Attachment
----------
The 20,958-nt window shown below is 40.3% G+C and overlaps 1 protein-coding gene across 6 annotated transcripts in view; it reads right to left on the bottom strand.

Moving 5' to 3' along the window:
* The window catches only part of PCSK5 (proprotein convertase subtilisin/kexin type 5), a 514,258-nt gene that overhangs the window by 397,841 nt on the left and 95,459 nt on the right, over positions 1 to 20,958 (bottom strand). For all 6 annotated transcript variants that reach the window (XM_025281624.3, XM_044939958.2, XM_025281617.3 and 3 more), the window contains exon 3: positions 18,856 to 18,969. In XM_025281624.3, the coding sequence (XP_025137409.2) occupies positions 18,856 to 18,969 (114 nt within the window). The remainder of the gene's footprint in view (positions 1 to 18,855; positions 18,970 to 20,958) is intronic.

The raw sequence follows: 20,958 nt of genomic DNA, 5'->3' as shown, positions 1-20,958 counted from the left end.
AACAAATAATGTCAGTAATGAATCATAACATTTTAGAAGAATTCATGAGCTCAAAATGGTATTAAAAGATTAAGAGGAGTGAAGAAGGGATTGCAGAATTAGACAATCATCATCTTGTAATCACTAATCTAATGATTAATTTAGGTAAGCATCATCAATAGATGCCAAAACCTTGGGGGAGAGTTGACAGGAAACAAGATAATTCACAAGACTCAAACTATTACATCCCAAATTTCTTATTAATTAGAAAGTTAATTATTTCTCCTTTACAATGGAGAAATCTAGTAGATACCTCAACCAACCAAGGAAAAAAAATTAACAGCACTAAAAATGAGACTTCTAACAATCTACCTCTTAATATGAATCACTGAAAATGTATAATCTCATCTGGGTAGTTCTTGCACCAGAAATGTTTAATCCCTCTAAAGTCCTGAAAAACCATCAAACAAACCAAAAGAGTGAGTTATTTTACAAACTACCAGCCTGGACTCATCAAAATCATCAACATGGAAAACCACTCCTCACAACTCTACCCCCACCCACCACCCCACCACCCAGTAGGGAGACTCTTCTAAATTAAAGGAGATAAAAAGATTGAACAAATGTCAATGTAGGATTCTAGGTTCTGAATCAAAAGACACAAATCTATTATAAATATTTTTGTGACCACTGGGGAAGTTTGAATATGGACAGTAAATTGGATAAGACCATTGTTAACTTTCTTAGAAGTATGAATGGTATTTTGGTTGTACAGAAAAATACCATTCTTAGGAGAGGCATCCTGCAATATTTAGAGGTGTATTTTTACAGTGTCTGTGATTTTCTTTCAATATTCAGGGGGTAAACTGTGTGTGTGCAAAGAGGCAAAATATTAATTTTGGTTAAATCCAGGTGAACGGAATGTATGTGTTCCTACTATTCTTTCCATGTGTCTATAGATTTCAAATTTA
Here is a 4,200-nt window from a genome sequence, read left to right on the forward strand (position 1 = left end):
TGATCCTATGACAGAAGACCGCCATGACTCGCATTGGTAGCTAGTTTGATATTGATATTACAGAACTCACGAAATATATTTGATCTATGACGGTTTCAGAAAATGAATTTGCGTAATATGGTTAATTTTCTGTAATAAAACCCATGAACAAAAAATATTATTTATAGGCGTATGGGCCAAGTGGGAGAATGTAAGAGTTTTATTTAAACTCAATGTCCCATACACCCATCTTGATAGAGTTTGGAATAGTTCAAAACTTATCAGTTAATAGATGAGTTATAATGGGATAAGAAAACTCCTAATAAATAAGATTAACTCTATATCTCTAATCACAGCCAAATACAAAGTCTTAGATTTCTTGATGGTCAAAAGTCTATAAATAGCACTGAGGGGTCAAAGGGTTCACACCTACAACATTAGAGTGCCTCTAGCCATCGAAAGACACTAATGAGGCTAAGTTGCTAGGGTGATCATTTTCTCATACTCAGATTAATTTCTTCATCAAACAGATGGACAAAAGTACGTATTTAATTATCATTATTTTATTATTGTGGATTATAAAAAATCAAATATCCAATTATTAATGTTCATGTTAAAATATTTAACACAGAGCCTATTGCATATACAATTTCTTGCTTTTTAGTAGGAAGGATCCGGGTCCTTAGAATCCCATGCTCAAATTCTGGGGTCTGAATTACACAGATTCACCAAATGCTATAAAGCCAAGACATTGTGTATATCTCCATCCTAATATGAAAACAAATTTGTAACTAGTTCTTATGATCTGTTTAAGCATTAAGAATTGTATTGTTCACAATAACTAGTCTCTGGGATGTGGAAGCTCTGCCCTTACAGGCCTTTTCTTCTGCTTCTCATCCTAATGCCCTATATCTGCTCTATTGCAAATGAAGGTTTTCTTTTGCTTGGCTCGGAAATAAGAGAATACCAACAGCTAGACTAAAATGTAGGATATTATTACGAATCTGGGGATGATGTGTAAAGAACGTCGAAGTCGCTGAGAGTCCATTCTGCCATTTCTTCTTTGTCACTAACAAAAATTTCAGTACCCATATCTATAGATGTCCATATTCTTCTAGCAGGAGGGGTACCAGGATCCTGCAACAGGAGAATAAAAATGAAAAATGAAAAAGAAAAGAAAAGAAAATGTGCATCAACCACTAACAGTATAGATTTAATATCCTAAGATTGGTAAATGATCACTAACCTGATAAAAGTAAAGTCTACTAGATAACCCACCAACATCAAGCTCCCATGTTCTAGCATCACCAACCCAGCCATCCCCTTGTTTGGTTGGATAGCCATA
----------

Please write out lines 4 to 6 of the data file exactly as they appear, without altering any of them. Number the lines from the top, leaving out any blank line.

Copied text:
The raw sequence follows: 20,958 nt of genomic DNA, 5'->3' as shown, positions 1-20,958 counted from the left end.
AACAAATAATGTCAGTAATGAATCATAACATTTTAGAAGAATTCATGAGCTCAAAATGGTATTAAAAGATTAAGAGGAGTGAAGAAGGGATTGCAGAATTAGACAATCATCATCTTGTAATCACTAATCTAATGATTAATTTAGGTAAGCATCATCAATAGATGCCAAAACCTTGGGGGAGAGTTGACAGGAAACAAGATAATTCACAAGACTCAAACTATTACATCCCAAATTTCTTATTAATTAGAAAGTTAATTATTTCTCCTTTACAATGGAGAAATCTAGTAGATACCTCAACCAACCAAGGAAAAAAAATTAACAGCACTAAAAATGAGACTTCTAACAATCTACCTCTTAATATGAATCACTGAAAATGTATAATCTCATCTGGGTAGTTCTTGCACCAGAAATGTTTAATCCCTCTAAAGTCCTGAAAAACCATCAAACAAACCAAAAGAGTGAGTTATTTTACAAACTACCAGCCTGGACTCATCAAAATCATCAACATGGAAAACCACTCCTCACAACTCTACCCCCACCCACCACCCCACCACCCAGTAGGGAGACTCTTCTAAATTAAAGGAGATAAAAAGATTGAACAAATGTCAATGTAGGATTCTAGGTTCTGAATCAAAAGACACAAATCTATTATAAATATTTTTGTGACCACTGGGGAAGTTTGAATATGGACAGTAAATTGGATAAGACCATTGTTAACTTTCTTAGAAGTATGAATGGTATTTTGGTTGTACAGAAAAATACCATTCTTAGGAGAGGCATCCTGCAATATTTAGAGGTGTATTTTTACAGTGTCTGTGATTTTCTTTCAATATTCAGGGGGTAAACTGTGTGTGTGCAAAGAGGCAAAATATTAATTTTGGTTAAATCCAGGTGAACGGAATGTATGTGTTCCTACTATTCTTTCCATGTGTCTATAGATTTCAAATTTA
Here is a 4,200-nt window from a genome sequence, read left to right on the forward strand (position 1 = left end):